My heart was heavy when I heard the news that Roddy Piper, known to most of the world as “Rowdy” Roddy, or “Hot Rod,” died at the age of 61 from cardiac arrest. I just recently had the privilege of directing him in my film, Don’t Look Back.
I only knew Roddy, personally, for a short period of time, but those of you who have made movies know just how close people become during the magical, and often relentless, process of filmmaking. Not to mention, I’ve actually known Roddy my entire life—a lot of us who watched professional wrestling have grown up knowing him—so I feel compelled to write something.
Roddy played Eddie Starks in Don’t Look Back. It was a dark role, the role of a child abuser. When my co-writer and casting director, Michael Testa, mentioned that Roddy might be available to play the part, I was ecstatic. Not only was Roddy an icon in the wrestling world, he solidified his pop culture status in John Carpenter’s They Live, which, if I’m not mistaken, still holds the record for the longest fight scene in cinema history. You might remember Roddy’s signature line from the film: “I’ve come here to chew bubblegum and kick ass. And I’m all out of bubblegum.”
When I first spoke to Roddy, he was hesitant about playing the part of such a despicable person, a person who victimizes the most innocent of our society. He was also aware of his status as a childhood hero, which such a role could potentially undermine. I told him that someone with his type of affable personality should play the role, because it’s always the person no one expects, or the person that everyone admires, who flies under the radar and gets away with such crimes. It’s more dramatic, more authentic, to play against type for this role. He liked that line of thinking; primarily because he thought it might benefit kids who watch the film by bringing awareness to these types of predatory individuals.
It was never about Roddy; it always about others, whether it was the viewers, his fans, or his collaborators.
I could write an endless amount of words on Roddy—whether they’re about working with him, or about the stories (legendary stories) that he shared with me during the process. I could write about his Method acting—he would isolate himself in a dark room, or closet, between takes to stay in character. He would want to know how tight the shot was—was it a wide, medium, or close-up—and subtly adjust his performance to every inch of the frame (likely a by-product of a life on camera, especially in a profession where a wrestling move must read the same to spectators in the first row as to those in the back. He knew how to perform to a lens, and for a director, that was most welcome). He would improvise lines here and there, but he would always warn me, “I’m gonna throw stuff at you, Will, but if it doesn’t work for you, you just tell me. I got thick skin!” He had improvised every episode of “Piper’s Pit”—each and every one off the top of his head—for the WWF back in the day; who was I to discourage such a generous bequest! Remember that famous “bubblegum” line? Yes, that was all him. If someone in the crew wanted a picture with him (I was one of those people), he obliged; he even obliged those who wanted a picture with him putting them in a headlock. I watched closely each time someone asked for that (and it was surprisingly often): Roddy was much shorter than you might think, so the picture-asker inevitably would have to crouch down for him, so he could reach his arms around—however, Roddy never let that happen. He would say: “Count to three.” Picture-asker counts to three, then Roddy proceeds to knee the picture-asker in the back, triggering the reflexes in the muscles to shrink the body like an accordion and bring the person’s head towards him, leaving plenty of room for Roddy and his arms to choke the individual as the picture’s being snapped.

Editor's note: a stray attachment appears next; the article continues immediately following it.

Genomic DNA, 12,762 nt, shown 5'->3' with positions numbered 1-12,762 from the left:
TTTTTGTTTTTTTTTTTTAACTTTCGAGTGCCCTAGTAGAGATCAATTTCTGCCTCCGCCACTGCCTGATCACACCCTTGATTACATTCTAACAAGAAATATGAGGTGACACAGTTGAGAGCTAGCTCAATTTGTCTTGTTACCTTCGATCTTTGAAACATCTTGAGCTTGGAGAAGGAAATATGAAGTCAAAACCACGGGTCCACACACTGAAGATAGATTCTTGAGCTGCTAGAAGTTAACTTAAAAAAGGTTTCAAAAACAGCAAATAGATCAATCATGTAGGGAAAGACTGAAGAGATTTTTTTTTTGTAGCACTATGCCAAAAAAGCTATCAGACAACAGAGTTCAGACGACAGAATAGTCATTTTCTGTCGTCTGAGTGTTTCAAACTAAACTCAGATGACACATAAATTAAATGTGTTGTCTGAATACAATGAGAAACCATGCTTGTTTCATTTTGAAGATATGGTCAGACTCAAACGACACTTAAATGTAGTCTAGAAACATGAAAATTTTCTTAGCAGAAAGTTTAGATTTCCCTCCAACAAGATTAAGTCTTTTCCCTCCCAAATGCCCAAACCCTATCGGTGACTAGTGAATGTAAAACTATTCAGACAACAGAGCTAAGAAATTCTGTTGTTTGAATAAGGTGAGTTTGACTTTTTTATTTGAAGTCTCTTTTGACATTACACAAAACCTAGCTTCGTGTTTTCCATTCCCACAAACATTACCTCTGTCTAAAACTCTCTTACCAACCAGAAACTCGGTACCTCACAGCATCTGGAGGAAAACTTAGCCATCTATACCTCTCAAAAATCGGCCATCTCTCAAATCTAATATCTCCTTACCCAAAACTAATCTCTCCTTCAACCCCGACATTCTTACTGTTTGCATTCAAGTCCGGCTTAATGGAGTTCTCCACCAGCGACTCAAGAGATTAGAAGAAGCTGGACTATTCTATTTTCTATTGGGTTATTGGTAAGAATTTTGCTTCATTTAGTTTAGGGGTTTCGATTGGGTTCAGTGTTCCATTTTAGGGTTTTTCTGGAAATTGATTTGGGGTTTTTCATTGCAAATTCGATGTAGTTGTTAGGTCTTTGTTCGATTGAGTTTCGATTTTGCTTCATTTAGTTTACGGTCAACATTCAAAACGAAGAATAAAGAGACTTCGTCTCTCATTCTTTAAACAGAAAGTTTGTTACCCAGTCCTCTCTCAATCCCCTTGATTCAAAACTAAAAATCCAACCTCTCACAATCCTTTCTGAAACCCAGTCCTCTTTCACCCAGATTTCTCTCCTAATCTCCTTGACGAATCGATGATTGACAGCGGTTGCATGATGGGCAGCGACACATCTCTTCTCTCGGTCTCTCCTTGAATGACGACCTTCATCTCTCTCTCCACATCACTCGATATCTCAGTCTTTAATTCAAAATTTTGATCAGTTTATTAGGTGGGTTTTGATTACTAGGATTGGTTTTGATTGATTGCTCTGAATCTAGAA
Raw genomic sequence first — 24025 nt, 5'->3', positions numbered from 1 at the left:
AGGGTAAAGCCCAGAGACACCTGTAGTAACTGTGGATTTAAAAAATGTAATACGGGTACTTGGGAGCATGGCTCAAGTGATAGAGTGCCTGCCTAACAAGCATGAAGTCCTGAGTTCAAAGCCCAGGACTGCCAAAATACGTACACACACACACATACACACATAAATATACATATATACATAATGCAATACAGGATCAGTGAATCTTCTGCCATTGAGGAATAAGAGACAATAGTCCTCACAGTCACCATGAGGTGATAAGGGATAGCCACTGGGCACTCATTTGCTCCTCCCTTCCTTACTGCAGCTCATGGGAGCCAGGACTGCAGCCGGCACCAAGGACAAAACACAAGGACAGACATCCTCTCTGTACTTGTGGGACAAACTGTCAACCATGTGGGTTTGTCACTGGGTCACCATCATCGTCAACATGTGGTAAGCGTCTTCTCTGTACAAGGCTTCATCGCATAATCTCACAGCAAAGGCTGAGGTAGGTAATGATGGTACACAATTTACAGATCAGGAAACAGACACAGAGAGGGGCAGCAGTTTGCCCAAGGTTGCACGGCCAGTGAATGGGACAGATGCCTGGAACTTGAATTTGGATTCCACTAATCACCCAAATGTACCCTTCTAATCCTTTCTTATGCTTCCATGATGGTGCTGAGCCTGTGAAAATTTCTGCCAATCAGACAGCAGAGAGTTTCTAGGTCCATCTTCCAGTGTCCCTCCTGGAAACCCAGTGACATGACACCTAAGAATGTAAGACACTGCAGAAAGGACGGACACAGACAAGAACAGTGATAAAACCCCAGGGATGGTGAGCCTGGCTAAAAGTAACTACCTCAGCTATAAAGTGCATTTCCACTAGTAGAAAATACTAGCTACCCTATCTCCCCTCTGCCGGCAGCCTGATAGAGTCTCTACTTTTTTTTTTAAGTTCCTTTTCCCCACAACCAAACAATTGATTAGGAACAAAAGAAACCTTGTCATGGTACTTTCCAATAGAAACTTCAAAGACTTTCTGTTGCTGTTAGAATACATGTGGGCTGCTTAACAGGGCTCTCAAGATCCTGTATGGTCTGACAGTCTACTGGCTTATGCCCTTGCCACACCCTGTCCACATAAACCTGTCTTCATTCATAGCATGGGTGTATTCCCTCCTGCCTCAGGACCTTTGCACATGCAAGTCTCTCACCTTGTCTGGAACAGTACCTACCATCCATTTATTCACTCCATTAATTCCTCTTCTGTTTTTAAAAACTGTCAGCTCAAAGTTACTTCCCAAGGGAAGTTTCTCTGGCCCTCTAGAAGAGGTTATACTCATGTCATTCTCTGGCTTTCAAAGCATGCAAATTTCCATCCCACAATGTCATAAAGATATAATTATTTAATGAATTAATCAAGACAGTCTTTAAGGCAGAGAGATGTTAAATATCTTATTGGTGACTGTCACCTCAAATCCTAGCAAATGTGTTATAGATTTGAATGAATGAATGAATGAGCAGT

Every time; brilliant. It never got old.
I thought I’d relay one story, because it’s one of the most wonderful, and wonderfully terrifying, things that started as a story and became something else. Now it’s something wonderful and terrifying unto its own, which lives on inside Don’t Look Back. It all began when Roddy began humming, and then singing, the children’s song John Jacob Jingleheimer Schmidt during a particularly disturbing scene in the film. You know the song:
John Jacob Jingleheimer Schmidt,
His name is my name too.
Whenever we go out,
The people always shout,
There goes John Jacob Jingleheimer Schmidt!